Burlington Northern Santa Fe (BNSF) railroad, owned by Warren Buffett’s Berkshire Hathaway, made headlines earlier this year when it announced it would begin experimenting with an LNG-fueled locomotive and might in future switch a large proportion of its train fleet from diesel to cleaner-burning and cheaper natural gas.
In 2011, the railroads consumed just over 3 billion gallons of distillate fuel oil, almost 5.5 percent of the total diesel consumption in the United States.
Oil analysts have been openly sceptical about how far and how quickly natural gas could displace diesel as a transportation fuel.
The cost of retrofitting compression engines to run on a mix of natural gas and diesel, and the need to build an extensive refueling infrastructure, are a major barrier, especially when no one can be certain how long gas prices will remain at the current low level.
Fuel accounts for around 30 percent of operating expenses on the major Class 1 railroads, roughly as much as they spend on compensation and other benefits, and far larger than any other operating cost. BNSF spends more than $1 billion every three months buying fuel, according to the company’s quarterly performance report.
Switching to LNG could generate savings of up to $200,000 per year per locomotive, and slash the total fuel bill, but each LNG fuel tender could cost around $1 million, so the railroads would have to trade off lower operating costs against higher capital charges.
Switching to LNG would be a major investment decision and bet that the price of gas will remain much lower than oil for the next decade.
The rail industry may, however, be closer to making the switch than many oil analysts realize. “Test programs at BNSF and Union Pacific are expected to start in the fourth quarter,” according to Railway Age.
The Association of American Railroads (AAR) and its Transportation Technology Center are already developing technical specifications for an industry-standard LNG fuel tender, Railway Age reported last month (“Experts weigh in on LNG”, Sept. 6).
The AAR Natural Gas Fuel Tender Technical Advisory Group is working to address safety and regulatory issues. At the moment U.S. federal regulations do not allow LNG to be carried by rail. The AAR taskforce is now working with the Federal Railroad Administration to develop safety standards.
The first locomotives are likely to burn a dual-fuel mix of 80 percent LNG and 20 percent diesel. It would not require major engine modifications and the engine could switch back to burning 100 percent diesel if LNG was not available or there was a technical fault with the LNG system.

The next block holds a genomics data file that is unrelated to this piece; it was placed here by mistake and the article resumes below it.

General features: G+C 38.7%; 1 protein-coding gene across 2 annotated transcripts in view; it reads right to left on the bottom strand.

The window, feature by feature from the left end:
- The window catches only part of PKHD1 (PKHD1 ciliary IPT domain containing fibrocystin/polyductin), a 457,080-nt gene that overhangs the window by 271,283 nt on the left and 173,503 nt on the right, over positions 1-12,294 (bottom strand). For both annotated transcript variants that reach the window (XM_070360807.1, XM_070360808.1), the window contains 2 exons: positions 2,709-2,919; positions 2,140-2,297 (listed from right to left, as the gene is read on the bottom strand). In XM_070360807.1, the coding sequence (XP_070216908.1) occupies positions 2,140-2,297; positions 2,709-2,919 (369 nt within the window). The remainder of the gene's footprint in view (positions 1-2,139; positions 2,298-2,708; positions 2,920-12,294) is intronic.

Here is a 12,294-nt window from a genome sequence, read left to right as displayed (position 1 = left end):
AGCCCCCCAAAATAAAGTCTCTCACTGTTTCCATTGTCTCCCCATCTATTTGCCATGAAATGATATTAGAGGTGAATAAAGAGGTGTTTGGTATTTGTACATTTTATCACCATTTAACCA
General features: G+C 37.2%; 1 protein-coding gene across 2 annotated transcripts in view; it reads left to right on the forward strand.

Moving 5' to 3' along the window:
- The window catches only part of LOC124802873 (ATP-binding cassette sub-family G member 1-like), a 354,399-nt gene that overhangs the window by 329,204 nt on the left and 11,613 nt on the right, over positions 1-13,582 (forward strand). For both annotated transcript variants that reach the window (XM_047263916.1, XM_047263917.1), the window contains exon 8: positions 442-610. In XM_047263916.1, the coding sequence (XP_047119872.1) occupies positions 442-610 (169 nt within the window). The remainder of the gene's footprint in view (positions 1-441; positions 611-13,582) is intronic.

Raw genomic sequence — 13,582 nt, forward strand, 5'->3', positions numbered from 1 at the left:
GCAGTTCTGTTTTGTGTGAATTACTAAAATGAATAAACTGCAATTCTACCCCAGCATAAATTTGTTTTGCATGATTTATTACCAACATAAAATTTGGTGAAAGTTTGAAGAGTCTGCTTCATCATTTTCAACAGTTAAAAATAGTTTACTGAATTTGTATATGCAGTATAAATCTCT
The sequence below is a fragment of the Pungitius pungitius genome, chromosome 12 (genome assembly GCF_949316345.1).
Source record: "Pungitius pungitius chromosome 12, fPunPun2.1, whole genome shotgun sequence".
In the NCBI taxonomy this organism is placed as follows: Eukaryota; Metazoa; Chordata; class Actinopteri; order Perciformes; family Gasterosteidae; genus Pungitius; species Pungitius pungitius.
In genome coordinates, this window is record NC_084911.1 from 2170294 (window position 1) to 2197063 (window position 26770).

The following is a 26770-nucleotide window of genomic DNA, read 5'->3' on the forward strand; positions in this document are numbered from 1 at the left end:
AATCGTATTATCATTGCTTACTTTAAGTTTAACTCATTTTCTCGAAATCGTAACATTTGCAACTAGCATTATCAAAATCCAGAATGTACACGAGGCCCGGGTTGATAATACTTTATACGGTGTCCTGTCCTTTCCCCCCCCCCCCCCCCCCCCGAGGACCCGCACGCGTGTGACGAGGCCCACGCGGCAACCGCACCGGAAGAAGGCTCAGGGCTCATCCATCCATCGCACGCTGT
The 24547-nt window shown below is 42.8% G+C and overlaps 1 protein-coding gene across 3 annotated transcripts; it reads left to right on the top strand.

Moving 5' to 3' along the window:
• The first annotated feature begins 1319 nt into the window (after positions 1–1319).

The proportion of LNG could be pushed as high as 95 percent but only with engine modifications that would render it difficult to switch back to pure diesel burning.
According to Railway Age, one of the major strategic decisions is whether to carry the LNG fuel in a 10,000-gallon ISO tank or a 25,000-gallon tender. ISO tanks would provide more limited range, but could be loaded already filled onto an ordinary intermodal railcar, making refueling easier.
Tenders would provide greater range but take 30-45 minutes to fill. Nonetheless, a train using 25,000-gallon tenders should be able to travel from Los Angeles to Chicago without refueling along the route.
Unit coal trains, which make long, unbroken journeys with a single cargo, are the most likely to use LNG initially, Railway Age predicted.
BNSF experimented with LNG-powered trains in the 1980s and 1990s, and the first tests this time are likely to employ modernized tenders that were originally built for those earlier runs.
If the gap between gas and oil prices remains wide, gas could seize a significant share of the transport market as early as the end of the decade.
LNG and other forms of natural gas are already making inroads into the market for high-horsepower engines.
Oilfield operators are increasingly using heavy-duty dual-fuel engines for drilling and pressure pumping to cut the costs of each well and boost returns. Schlumberger, Halliburton and Baker Hughes all now boast about their ability to supply dual-fuel engines for contract work.
LNG or compressed natural gas is now used in most new vehicles ordered by mass transit operators and waste collection firms in the United States. Major road transport companies are starting to roll out LNG-fuelled trucks on selected routes.
At sea, many of the major oceangoing LNG transporters use boil-off gas to fuel their engines, and other LNG-fuelled vessels are being built.
Shell, which is as much a gas company as an oil one, is making a strategic effort to support the broader take-up of LNG in the transport system.
Like other systems with large sunk costs and expensive infrastructure, it will be hard to dislodge diesel from its dominant position in heavy transportation.
But the technical work now under way on the railways and in other forms of transportation implies the system may be nearing a tipping point. If the price gap between oil and gas remains, widespread switching appears inevitable and could be apparent within the next five years. (Reuters)